References [52,53] underlined the importance of integrating human factors and ergonomics (HFE) in the design of maintenance activities (topic 4). However, Reference [53] also presented high prediction scores in topic 4 and topic 6 because they investigated how HFE is integrated within the design process steps of the maintainability department of helicopter manufacturers in France. Instead, ref. [52] described the design process of an exoskeleton, an ergonomic device aimed at supporting maintenance operators during their work. Therefore, the exoskeleton is a technology to support workers that also represented a typical research issue of the new transformation 4.0. Indeed, Reference [52] also showed high prediction scores in topic 5 and topic 8. Reference [82] exhibited high scores in both topic 4 and topic 6; in fact, they proposed an original approach to improve maintenance performance based on the optimal assignment of human resources. Finally, Reference [86] developed a quantitative and objective method to analyse and evaluate human factors (topic 2) in the aviation maintenance process (topic 7). The same occurred in Reference [10], which showed high scores in both topic 2 and 7, since a review on human factors in aircraft maintenance was provided.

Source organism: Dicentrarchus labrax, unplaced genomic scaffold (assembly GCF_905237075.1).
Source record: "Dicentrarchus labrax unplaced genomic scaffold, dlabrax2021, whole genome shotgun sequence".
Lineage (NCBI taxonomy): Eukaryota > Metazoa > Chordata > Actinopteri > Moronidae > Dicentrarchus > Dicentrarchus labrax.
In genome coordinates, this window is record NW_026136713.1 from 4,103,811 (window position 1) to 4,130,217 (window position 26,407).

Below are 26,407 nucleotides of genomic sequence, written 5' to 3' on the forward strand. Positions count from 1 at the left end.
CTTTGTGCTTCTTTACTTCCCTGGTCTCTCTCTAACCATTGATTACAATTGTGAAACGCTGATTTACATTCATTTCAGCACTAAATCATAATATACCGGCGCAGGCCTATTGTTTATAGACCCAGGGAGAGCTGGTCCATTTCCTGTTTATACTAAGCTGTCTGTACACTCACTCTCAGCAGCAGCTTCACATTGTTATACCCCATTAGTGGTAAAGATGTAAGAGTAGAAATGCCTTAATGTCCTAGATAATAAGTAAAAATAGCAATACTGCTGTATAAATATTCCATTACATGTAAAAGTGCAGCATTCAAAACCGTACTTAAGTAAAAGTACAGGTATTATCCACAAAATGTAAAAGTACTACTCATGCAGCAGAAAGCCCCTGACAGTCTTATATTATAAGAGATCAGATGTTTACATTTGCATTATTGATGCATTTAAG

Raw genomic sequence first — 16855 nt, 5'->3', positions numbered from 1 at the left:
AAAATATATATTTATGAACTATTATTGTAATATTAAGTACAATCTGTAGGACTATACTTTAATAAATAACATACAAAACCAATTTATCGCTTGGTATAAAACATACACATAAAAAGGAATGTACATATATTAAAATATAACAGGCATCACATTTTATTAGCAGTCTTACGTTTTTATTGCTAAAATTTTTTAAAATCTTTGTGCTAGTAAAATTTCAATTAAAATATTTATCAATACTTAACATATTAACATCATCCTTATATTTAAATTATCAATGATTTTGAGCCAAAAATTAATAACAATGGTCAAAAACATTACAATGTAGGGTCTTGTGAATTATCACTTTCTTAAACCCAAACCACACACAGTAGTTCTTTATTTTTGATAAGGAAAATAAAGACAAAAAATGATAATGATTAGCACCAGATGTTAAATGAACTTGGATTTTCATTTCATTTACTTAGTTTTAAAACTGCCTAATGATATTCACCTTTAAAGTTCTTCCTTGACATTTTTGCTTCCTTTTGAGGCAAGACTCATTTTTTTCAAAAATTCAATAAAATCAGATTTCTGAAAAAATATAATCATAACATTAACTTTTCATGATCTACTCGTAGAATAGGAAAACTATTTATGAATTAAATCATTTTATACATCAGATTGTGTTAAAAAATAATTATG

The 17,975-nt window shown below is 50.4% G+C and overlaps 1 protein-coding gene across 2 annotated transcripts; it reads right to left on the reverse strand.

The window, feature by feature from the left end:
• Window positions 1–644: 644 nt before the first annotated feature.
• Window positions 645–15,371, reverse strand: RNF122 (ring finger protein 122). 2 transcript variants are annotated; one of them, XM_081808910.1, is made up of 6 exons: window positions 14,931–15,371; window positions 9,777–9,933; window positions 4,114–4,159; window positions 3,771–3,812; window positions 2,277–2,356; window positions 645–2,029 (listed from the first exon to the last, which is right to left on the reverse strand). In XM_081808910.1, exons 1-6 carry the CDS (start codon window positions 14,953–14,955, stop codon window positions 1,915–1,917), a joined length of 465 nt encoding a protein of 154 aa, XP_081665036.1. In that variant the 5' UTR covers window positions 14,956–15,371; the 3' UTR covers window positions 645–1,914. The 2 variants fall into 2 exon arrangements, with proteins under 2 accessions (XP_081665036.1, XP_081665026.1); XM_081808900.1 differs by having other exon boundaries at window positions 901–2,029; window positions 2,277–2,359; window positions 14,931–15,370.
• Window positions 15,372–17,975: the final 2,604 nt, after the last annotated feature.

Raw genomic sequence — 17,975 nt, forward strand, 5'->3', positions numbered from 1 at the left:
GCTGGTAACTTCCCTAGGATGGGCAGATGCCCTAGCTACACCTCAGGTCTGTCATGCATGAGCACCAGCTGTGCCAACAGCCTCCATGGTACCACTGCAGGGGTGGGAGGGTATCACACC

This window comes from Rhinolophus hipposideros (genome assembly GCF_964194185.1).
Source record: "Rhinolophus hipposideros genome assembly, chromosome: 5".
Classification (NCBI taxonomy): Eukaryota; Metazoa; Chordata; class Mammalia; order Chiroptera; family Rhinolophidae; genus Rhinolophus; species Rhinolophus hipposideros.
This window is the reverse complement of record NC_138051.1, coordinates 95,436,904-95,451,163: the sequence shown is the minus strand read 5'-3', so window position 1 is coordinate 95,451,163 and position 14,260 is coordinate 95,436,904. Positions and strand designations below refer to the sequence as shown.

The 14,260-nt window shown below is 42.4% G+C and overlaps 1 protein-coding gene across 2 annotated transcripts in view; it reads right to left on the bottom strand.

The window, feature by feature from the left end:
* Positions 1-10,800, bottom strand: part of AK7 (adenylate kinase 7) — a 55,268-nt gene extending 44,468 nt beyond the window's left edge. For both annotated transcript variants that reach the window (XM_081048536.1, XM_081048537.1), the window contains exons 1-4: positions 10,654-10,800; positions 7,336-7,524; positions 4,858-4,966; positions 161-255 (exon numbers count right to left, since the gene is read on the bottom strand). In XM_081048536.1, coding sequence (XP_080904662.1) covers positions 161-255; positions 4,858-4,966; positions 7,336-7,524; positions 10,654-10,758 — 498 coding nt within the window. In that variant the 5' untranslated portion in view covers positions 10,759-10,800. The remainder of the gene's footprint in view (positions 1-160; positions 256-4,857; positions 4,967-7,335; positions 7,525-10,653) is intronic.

5. Discussions and Research Trends